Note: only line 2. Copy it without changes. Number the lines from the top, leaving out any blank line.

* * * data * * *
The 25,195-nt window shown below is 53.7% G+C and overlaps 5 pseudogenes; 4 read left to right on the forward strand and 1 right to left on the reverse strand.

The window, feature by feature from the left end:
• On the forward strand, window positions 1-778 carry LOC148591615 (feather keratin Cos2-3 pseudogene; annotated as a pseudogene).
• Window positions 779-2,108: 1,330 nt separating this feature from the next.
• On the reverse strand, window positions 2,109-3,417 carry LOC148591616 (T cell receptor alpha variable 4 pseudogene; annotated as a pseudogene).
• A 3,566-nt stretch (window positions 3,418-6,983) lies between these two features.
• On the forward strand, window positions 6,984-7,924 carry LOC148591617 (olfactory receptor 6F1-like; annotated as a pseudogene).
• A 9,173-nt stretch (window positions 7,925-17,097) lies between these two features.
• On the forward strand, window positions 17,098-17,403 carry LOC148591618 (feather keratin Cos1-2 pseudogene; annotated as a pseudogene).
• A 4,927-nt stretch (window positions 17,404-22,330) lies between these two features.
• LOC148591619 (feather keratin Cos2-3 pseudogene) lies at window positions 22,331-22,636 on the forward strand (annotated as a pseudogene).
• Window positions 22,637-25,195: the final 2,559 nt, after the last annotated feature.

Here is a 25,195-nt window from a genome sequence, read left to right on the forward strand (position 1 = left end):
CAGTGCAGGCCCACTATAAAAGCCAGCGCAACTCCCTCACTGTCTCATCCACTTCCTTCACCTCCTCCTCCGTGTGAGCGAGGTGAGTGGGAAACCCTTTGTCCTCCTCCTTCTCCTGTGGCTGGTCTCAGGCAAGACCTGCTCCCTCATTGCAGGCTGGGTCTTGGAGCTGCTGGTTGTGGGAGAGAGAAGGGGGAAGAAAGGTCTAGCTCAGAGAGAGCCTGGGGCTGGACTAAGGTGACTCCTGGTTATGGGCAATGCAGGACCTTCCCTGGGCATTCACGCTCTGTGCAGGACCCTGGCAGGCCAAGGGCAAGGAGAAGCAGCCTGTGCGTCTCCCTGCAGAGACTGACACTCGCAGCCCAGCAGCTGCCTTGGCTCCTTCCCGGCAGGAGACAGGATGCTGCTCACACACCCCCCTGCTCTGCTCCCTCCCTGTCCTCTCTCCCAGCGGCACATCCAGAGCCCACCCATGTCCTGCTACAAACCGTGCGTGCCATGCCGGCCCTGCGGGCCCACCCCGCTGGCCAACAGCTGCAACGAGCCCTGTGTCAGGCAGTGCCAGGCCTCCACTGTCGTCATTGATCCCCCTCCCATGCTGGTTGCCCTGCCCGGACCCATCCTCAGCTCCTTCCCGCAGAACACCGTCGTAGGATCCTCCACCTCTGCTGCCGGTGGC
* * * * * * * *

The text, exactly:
The window, feature by feature from the left end: